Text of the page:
Can Coots Lead you to Early Springtime Bass?

As an avid duck hunter, I’ve heard folks ask over the years whether those abundant coots you see on lakes around the Midwest in fall and spring are good to eat or not. I saw a recipe once that used a ton of garlic and hot sauce and proclaimed that coots could be broiled or grilled to perfection. I think if you like garlic and hot sauce, the same recipe could have worked to make an old life jacket edible.

They might not be good to eat, but in the spring, coots are a valuable commodity for finding the first bass of the year. When you see them on the water swimming around and diving, you can bet they’re eating fresh, green weeds. After a long winter, green weeds attract bass like free beer attracts some of my fishing buddies. Coots can find the fresh stuff on any body of water.

The reason bass are around green weeds is that lots of weeds die off in the winter, whether or not the lake gets covered with ice. Less sunlight takes its toll on a lake’s vegetation, and areas of a lake with patches of coontail and cabbage weeds will usually have more oxygen. Plus, those remaining weeds often hold large numbers of baitfish and baby panfish—they’ll be in those weeds more densely than during the rest of the year simply because the lake has fewer weeds overall.

Most of the time, bass are rather lethargic, but still have a killer instinct in the cold water of spring. Sometimes you can provoke a reaction strike with a crankbait or a spinnerbait crashing through their strike zone. You can get these cold-water fish to bite a finesse presentation, such as a tube bait or a small worm like the Ned Rig. However, the most consistent cold-water producer for me and many angling friends is the classic jerkbait.

Rogues, Husky Jerks, Rebel Minnows, Strike King KVD J200s, and the like, are all examples of jerkbaits anglers can use for early success. But this time of year, a better name for jerkbaits might be “twitch-and-settlebaits.” That’s because instead of ripping a jerkbait through the living room of a bass like you can do successfully later in the spring or in the fall, a slower, pausing retrieve is usually more effective.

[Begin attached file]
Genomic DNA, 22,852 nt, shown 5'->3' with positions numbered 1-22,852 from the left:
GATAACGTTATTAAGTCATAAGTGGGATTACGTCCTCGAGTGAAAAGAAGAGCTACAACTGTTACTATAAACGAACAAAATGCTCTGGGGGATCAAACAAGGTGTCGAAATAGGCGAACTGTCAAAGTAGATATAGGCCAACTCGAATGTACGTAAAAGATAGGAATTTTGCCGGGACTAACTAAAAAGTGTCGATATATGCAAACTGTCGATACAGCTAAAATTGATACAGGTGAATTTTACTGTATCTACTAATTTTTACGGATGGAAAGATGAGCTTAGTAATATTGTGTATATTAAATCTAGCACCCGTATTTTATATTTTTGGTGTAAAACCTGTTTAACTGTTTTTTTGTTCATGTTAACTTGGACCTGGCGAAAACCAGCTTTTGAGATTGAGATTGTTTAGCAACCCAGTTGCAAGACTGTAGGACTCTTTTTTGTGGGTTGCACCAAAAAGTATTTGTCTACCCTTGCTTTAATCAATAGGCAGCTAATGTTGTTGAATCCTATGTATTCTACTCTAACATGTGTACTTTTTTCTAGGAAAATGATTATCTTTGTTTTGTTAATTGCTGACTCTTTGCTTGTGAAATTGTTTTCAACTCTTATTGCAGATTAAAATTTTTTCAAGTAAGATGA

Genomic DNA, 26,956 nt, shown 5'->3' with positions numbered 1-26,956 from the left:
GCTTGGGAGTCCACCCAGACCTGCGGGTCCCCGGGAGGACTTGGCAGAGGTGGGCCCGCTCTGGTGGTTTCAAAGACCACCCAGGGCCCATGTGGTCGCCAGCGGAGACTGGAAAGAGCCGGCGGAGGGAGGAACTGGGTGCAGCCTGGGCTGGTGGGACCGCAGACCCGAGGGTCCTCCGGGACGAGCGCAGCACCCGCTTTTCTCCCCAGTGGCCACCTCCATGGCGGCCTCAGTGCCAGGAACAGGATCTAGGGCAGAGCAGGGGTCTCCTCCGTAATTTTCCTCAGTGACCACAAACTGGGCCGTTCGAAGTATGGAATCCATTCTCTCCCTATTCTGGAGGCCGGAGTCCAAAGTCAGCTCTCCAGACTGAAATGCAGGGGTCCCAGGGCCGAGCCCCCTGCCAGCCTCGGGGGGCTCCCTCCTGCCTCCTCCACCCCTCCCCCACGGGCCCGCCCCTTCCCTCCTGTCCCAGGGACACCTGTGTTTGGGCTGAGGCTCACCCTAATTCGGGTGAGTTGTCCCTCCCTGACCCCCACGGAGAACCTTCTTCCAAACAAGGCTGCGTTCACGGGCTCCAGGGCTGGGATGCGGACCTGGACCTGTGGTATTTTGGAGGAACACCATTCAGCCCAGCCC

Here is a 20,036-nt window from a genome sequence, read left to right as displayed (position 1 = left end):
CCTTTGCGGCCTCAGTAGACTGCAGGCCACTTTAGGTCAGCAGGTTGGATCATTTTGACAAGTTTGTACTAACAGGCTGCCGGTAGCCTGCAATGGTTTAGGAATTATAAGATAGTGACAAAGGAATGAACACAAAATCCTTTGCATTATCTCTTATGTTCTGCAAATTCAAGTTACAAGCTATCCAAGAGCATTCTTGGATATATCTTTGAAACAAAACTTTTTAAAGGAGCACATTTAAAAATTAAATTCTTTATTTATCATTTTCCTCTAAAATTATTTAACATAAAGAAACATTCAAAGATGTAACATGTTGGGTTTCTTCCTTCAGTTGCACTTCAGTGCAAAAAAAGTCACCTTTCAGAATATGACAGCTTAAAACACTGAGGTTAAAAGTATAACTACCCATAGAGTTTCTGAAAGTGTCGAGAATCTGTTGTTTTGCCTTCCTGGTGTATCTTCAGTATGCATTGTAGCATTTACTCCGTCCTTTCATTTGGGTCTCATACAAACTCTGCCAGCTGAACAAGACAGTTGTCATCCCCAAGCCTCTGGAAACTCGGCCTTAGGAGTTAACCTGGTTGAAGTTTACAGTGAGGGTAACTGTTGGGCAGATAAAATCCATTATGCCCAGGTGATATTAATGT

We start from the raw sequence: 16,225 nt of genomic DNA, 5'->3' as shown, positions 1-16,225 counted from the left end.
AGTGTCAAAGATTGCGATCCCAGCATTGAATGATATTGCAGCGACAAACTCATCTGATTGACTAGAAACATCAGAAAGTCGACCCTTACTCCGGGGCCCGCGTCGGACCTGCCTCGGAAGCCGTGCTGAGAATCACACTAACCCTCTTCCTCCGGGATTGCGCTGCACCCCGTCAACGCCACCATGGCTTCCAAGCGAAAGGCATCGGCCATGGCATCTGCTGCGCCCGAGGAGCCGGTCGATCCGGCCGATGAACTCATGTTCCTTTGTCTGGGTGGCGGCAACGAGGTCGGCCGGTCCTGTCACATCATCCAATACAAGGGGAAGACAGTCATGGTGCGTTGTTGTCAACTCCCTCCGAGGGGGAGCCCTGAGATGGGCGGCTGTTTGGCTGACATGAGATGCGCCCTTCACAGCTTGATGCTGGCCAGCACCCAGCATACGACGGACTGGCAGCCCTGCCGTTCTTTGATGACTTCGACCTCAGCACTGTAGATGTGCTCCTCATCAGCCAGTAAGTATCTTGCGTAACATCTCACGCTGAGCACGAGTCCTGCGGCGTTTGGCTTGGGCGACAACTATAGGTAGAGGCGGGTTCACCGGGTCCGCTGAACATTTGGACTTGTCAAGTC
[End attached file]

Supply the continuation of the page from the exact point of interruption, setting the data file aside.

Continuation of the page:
In fact, watch a jerkbait angler who knows what he’s doing in the spring, and it looks almost like he’s free-lining a live, unweighted shiner minnow out there. He’s holding his rod tip high and watching his line, occasionally tightening up the slack and giving it a quick twitch. And then, he waits and watches his line some more.

“You can’t let a jerkbait pause long enough,” says my friend, Randy VanDam, brother of a fellow named Kevin and father of one of my best friends, touring bass pro Jonathon VanDam.

I tend to disagree with Randy, but only because I’m too impatient to let a jerkbait set for more than 10 or 20 seconds. On a really good day, without drinking much coffee, I can let it set for 30 seconds. But I know patience is something I need to work on, and letting the lure set there longer will get me some more bites. Sometimes bites don’t happen until the lure has sat there for a whole minute—or so I’ve heard. I’ve never let one just sit there for that long. This year I might bring along a stopwatch and actually time the pauses just to see if I can let it sit there for a minute or more.